All over the world, almost all countries are ramping up their efforts to confine people in their homes to contain the deadly virus as the global death toll has exceeded 120,000. Situations of lockdown in some countries are reminiscent of curfew-like restrictions. Economic activities, schools, private and public sector institutions are shut down. Soaring inflation, unprecedented surge in unemployment rate, steep decline in sales in every commercial sector, sharp rise in poverty level, and shutting down of industries have made situation the worst from worse in Pakistan which was already struggling to keep its crippling economy afloat and to bring the 39 million poor out from the shackles of abject poverty.

When it comes to tackle the pandemic challenge, the incumbent federal government deserves applause by rightly enforcing incremental lockdown in the country in contrast to the USA, whose president didn’t bother the danger of Virus and even in our neighboring country India hastily imposed 21-day nationwide lockdown which resulted in chaotic movement of thousands of people to their hometowns from big cities. Likewise, Prime Minister Imran khan has announced a historic emergency relief package of Rs.150 billion in the cash support for the poorest 12.5 million families; and Rs.100 billion relief package for the business support in the country.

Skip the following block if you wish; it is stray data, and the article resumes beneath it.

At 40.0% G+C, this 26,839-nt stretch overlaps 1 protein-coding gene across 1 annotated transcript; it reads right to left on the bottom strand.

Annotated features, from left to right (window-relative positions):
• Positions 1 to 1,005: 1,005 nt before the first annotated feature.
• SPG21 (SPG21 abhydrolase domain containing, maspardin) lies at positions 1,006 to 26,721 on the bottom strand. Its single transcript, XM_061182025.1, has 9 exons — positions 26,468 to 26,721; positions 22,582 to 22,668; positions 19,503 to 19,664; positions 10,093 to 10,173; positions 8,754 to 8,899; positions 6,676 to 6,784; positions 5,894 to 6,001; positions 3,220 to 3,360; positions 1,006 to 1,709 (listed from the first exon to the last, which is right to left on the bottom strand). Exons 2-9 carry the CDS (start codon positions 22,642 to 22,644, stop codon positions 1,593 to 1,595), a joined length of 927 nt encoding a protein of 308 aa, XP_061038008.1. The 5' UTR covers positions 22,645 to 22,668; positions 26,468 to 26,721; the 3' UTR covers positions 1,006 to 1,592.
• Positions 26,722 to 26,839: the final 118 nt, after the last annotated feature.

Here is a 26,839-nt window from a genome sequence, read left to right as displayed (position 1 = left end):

According to a World Bank’s recent report, Pakistan may face recession — for the first time when the country had endured immediately after its creation. The bank also warned that the economy might shrink by 2.2 % and projected national output might stand at 1.3 % with sharp decline in per capita income. For Pakistan, shutting down the country is a very complicated choice to avert the health crisis as about 39 million people are below the poverty line. Prolonged Coronavirus lockdowns can escalate the food insecurity, malnutrition, and poverty in marginalised sections of society who are mostly daily wagers, laborers, and factory workers.

Amidst coronavirus lockdown, the textile sector is in shambles as their international orders have been cancelled and the sector has been asked to suspend the shipment for at least three weeks. Textile retailers and outlets are closed and there is a complete disruption in the entire domestic textile supply chain, putting at risk the jobs of thousands of factory workers. Pakistan has two main sources through which it is able to replenish its foreign exchange reserves: one is exports, and the other is remittances. Pakistan’s exports during the period July-April (FY 2019) stood at $20.01 billion. Textile sector has a share of 59% of our total exports, and it contributes 8 % of the country’s GDP. Most importantly, the textile sector employs 40 % of the total workforce in Pakistan.